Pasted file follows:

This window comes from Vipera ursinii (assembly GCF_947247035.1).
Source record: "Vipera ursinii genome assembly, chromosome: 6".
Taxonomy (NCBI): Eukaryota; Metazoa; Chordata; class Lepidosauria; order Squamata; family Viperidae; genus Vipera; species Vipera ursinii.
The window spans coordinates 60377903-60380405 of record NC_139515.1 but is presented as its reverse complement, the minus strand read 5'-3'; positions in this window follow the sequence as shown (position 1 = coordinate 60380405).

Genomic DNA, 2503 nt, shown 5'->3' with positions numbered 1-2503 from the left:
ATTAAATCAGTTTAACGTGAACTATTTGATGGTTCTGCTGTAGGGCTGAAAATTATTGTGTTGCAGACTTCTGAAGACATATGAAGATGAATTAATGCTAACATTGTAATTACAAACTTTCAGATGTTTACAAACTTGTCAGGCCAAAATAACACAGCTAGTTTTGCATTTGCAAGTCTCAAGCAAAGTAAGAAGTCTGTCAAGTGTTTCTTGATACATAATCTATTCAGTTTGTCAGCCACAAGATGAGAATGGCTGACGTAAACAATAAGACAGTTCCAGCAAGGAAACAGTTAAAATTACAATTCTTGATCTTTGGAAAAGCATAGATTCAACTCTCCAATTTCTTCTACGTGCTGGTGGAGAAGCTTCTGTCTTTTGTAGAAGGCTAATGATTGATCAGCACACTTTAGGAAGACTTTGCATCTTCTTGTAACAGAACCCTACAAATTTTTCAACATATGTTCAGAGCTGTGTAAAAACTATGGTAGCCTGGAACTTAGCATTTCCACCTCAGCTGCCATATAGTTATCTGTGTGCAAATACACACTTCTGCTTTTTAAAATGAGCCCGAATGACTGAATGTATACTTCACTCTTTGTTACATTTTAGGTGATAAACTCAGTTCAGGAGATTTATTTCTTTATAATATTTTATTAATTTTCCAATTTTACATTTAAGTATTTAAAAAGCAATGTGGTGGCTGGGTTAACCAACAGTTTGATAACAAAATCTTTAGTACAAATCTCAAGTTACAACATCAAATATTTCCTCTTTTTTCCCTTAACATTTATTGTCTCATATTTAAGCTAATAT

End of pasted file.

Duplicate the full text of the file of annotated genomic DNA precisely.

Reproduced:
This window comes from Vipera ursinii (assembly GCF_947247035.1).
Source record: "Vipera ursinii genome assembly, chromosome: 6".
Taxonomy (NCBI): Eukaryota; Metazoa; Chordata; class Lepidosauria; order Squamata; family Viperidae; genus Vipera; species Vipera ursinii.
The window spans coordinates 60377903-60380405 of record NC_139515.1 but is presented as its reverse complement, the minus strand read 5'-3'; positions in this window follow the sequence as shown (position 1 = coordinate 60380405).

Genomic DNA, 2503 nt, shown 5'->3' with positions numbered 1-2503 from the left:
ATTAAATCAGTTTAACGTGAACTATTTGATGGTTCTGCTGTAGGGCTGAAAATTATTGTGTTGCAGACTTCTGAAGACATATGAAGATGAATTAATGCTAACATTGTAATTACAAACTTTCAGATGTTTACAAACTTGTCAGGCCAAAATAACACAGCTAGTTTTGCATTTGCAAGTCTCAAGCAAAGTAAGAAGTCTGTCAAGTGTTTCTTGATACATAATCTATTCAGTTTGTCAGCCACAAGATGAGAATGGCTGACGTAAACAATAAGACAGTTCCAGCAAGGAAACAGTTAAAATTACAATTCTTGATCTTTGGAAAAGCATAGATTCAACTCTCCAATTTCTTCTACGTGCTGGTGGAGAAGCTTCTGTCTTTTGTAGAAGGCTAATGATTGATCAGCACACTTTAGGAAGACTTTGCATCTTCTTGTAACAGAACCCTACAAATTTTTCAACATATGTTCAGAGCTGTGTAAAAACTATGGTAGCCTGGAACTTAGCATTTCCACCTCAGCTGCCATATAGTTATCTGTGTGCAAATACACACTTCTGCTTTTTAAAATGAGCCCGAATGACTGAATGTATACTTCACTCTTTGTTACATTTTAGGTGATAAACTCAGTTCAGGAGATTTATTTCTTTATAATATTTTATTAATTTTCCAATTTTACATTTAAGTATTTAAAAAGCAATGTGGTGGCTGGGTTAACCAACAGTTTGATAACAAAATCTTTAGTACAAATCTCAAGTTACAACATCAAATATTTCCTCTTTTTTCCCTTAACATTTATTGTCTCATATTTAAGCTAATAT